The 10 best 'old guy' free agents

November 28th, 2022

Have you noticed that there are a lot of … older free agents out there? Not only that, some of these guys are among the most exciting names on the market. Now, “old” is a relative term here. I hardly consider myself an elderly person, but I’m older than all these guys by a good distance: We’re talking baseball old, not actually old. But there certainly is a preponderance of veterans on the market this year -- some superstars, some role players, but all of them useful.

So let’s take a look at the older players -- specifically, the 10 most desirable on this open market. As a cutoff age, we’ll go with players who are entering their age-35 season and above. (Ages listed below are each player’s seasonal age, which means his age as of July 1, 2023.)

1. , RHP (age 40)
Verlander signed a two-year deal last offseason (with an opt-out after year one if he reached 130 innings pitched) that was a bit of a bet on himself, securing $25 million even though he had pitched exactly six innings over the previous two seasons. Fair to say that was a good bet: He won his Astros team a World Series and himself an American League Cy Young Award. And not surprisingly, he opted out to hit the market again. When you’re where Verlander is, you can pick your spot and, essentially, pick your number. You wouldn’t be that surprised to see him pull a Tom Brady and pitch until he’s 45, would you?

2. , RHP (age 35)
Obviously, he’s a little bit of a risk: Not only has he not pitched a full season since 2019, he actually faded somewhat down the stretch last year. But still: He’s Jacob deGrom, the most dominant pitcher in baseball when he’s fully healthy. And he feels relatively young compared to Verlander, not to mention Max Scherzer, who signed a mega-deal last offseason at the age of 37.

3. José Abreu, 1B (age 36)
Abreu feels like such a White Sox staple that you almost forget he’s a free agent: He’s not really going to leave Chicago, is he? Of course, we said something similar about Freddie Freeman and Atlanta last year, and he plays in Los Angeles now. Abreu has been remarkably consistent his entire career -- remember, he started playing in the Majors when he was 27 -- and while his power was down last year, he had his second-highest OBP (.378) ever. He can probably keep doing this for another three or four seasons, and there isn’t a team in baseball that couldn’t use someone who does what he does, especially with the DH now in both leagues.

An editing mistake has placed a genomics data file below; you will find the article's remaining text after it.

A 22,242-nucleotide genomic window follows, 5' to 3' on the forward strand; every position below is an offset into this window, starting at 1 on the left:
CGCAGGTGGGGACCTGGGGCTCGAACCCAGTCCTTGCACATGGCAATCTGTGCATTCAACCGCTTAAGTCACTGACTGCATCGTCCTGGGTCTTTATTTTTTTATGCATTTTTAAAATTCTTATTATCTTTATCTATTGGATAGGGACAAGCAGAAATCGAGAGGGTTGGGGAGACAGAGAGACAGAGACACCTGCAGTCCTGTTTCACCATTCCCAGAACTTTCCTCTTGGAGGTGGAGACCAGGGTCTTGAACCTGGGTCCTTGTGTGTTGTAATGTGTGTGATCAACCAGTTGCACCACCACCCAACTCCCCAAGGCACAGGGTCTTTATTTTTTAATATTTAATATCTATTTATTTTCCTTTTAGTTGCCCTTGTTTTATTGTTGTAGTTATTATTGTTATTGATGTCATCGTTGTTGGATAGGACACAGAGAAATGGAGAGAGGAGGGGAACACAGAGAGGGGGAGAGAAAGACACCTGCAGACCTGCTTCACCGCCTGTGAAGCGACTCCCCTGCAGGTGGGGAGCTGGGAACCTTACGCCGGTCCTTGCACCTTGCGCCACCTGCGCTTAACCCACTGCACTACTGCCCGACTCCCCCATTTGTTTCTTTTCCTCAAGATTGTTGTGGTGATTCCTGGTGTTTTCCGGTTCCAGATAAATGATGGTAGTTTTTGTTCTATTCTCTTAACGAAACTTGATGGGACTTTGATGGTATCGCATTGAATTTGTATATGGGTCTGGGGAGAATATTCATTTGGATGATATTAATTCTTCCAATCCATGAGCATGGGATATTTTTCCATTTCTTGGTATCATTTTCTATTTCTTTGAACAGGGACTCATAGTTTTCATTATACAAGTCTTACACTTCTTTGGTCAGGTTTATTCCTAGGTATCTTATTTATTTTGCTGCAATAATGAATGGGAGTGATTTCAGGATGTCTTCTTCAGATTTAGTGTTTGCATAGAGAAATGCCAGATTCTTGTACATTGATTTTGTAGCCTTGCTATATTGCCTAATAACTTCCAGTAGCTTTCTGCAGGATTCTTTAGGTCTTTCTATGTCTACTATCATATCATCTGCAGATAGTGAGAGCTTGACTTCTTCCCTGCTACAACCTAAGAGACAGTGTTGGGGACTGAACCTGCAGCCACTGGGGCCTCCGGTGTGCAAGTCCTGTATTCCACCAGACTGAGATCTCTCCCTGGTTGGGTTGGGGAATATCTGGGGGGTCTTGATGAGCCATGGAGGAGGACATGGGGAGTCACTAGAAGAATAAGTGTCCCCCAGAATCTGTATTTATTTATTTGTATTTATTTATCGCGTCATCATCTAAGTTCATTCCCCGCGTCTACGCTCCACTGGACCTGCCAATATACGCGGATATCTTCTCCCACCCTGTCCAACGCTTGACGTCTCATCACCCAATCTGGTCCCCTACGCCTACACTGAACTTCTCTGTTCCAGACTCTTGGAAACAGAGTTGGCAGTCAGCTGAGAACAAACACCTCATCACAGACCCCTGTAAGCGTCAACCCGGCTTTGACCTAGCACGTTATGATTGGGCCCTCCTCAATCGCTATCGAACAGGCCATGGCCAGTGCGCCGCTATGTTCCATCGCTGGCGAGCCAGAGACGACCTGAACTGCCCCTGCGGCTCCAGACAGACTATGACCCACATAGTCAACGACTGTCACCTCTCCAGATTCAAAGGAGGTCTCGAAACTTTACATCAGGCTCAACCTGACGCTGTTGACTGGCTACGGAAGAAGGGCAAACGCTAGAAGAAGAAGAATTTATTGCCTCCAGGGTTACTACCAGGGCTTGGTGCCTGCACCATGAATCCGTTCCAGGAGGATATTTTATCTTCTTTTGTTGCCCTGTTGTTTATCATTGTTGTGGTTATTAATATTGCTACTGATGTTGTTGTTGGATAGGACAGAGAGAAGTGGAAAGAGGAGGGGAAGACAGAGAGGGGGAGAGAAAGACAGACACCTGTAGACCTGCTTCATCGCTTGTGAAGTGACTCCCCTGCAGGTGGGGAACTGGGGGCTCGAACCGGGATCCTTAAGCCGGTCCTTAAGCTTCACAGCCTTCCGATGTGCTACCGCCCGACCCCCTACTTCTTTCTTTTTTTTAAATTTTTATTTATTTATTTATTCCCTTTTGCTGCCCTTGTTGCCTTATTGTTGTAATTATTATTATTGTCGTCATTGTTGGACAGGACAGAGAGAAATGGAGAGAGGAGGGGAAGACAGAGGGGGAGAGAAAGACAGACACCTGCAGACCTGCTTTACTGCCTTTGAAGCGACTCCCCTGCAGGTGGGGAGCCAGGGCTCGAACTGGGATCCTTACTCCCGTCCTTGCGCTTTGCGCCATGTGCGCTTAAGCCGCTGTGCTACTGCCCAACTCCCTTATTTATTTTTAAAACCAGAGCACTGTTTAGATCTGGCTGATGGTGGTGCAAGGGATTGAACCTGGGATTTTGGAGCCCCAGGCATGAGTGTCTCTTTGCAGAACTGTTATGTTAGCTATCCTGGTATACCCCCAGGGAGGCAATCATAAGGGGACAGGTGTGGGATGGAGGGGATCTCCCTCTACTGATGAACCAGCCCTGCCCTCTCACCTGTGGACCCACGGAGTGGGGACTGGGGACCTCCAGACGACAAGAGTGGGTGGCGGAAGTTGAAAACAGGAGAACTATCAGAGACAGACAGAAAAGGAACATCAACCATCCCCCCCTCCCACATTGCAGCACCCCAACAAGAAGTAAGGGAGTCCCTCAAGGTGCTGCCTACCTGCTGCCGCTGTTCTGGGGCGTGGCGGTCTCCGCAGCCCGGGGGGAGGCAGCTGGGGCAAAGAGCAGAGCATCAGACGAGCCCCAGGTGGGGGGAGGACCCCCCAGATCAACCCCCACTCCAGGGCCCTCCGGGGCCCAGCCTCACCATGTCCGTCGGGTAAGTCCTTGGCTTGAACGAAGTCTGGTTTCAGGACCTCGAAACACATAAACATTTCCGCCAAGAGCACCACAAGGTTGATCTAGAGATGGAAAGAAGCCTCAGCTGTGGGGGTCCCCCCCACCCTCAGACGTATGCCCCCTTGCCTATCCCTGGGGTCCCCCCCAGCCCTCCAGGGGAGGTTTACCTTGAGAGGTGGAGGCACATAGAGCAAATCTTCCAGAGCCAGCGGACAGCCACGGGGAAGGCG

4. , RHP (age 37)
It sure seemed like Cueto was out of baseball, didn’t it? He was a below-average pitcher from 2018 to '20, and he seemed to just be hanging on in '21 with the Giants. But when the White Sox brought him over -- mostly out of desperation -- in mid-May, he instantly became their rotation stabilizer: If Chicago had made the playoffs, he might have been its No. 2 starter. He has clearly figured something out, six years after his last All-Star Game appearance.

5. , DH/OF (age 35)
The guy who was once a slap hitter for the Astros turned himself into a monster with the Tigers and ended up being an impact player on Boston's World Series-winning team in 2018. His power has fallen a little since his heyday, but not much, and he’s still a doubles machine: 85 in the past two years. Plus, unlike when he signed his last contract, both leagues have the designated hitter now.

6. , RHP (age 35)
It obviously wasn’t just something in the water at Chavez Ravine. While Jansen’s year in Atlanta wasn’t as dominant as some of his prime Dodgers years, he still led the National League in saves, doing the job for one of the best teams in baseball. Whoever signs him is going to get a milestone: He’s nine saves away from 400 for his career, which would make him the seventh closer to reach that number (as long as Craig Kimbrel, who's three ahead of him, doesn’t get there first).

7. , 3B (age 38)
The Dodgers didn’t pick up their team option on Turner, but the newly minted Roberto Clemente Award winner might still return to the team that turned his career around when he left Queens. It would feel strange, honestly, to see him play somewhere else, but it’s possible. A new team would get a guy who got off to a slow start in 2022 but rebounded to put up numbers similar to his career marks.

8. , RHP (age 39)
At the beginning of 2022, you had to wonder if Greinke was going to last the year. He was getting people out, sure, but he was doing so with a shockingly low number of strikeouts. Surely this was unsustainable: Doesn’t he know how baseball works in '22? Well, by the end of the year, he was his team’s best starter and had actually lowered his ERA from the year before by nearly half a run. Rumors are he’s coming back for one more year. Why not?

9. , RHP (age 38)
Robertson was the closer for Team USA at the last World Baseball Classic in 2017, and he has gone through quite a journey since then, including pitching in only 19 games from 2019-21. But he was great for the Cubs in '22 before being sent to Philadelphia, where he helped that team reach the World Series. Remember, this is the guy who took over for Mariano Rivera in the Bronx. Nothing fazes him.

10. , DH (age 42)
Cruz is always the guy who makes you do a double-take when it comes to seasonal age, as his birthday is July 1. He’s also the second-oldest active player in baseball (behind Rich Hill, who very well could have held this spot on this list, too), and he had his worst offensive season since 2007 last year. People have written him off before because of his age, and he has managed to prove them wrong, so I wouldn’t doubt him. He’s 41 homers away from 500. C’mon, someone’s gotta give him a shot.

(Other possibilities: Rich Hill, Yuli Gurriel, Matt Carpenter, Andrew McCutchen, Corey Kluber, Evan Longoria.)